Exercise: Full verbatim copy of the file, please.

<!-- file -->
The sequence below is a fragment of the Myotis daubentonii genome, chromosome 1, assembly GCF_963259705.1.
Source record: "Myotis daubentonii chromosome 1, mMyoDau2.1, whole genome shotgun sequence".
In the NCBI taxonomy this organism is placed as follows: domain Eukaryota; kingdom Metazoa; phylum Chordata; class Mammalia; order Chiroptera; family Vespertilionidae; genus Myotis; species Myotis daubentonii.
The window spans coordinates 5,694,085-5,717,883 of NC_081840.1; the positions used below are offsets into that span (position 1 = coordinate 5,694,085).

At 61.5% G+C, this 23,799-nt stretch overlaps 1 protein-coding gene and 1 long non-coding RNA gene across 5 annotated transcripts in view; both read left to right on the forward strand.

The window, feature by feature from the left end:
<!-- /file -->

The sequence below is a fragment of the Myotis daubentonii genome, chromosome 1, assembly GCF_963259705.1.
Source record: "Myotis daubentonii chromosome 1, mMyoDau2.1, whole genome shotgun sequence".
In the NCBI taxonomy this organism is placed as follows: domain Eukaryota; kingdom Metazoa; phylum Chordata; class Mammalia; order Chiroptera; family Vespertilionidae; genus Myotis; species Myotis daubentonii.
The window spans coordinates 5,694,085-5,717,883 of NC_081840.1; the positions used below are offsets into that span (position 1 = coordinate 5,694,085).

At 61.5% G+C, this 23,799-nt stretch overlaps 1 protein-coding gene and 1 long non-coding RNA gene across 5 annotated transcripts in view; both read left to right on the forward strand.

The window, feature by feature from the left end: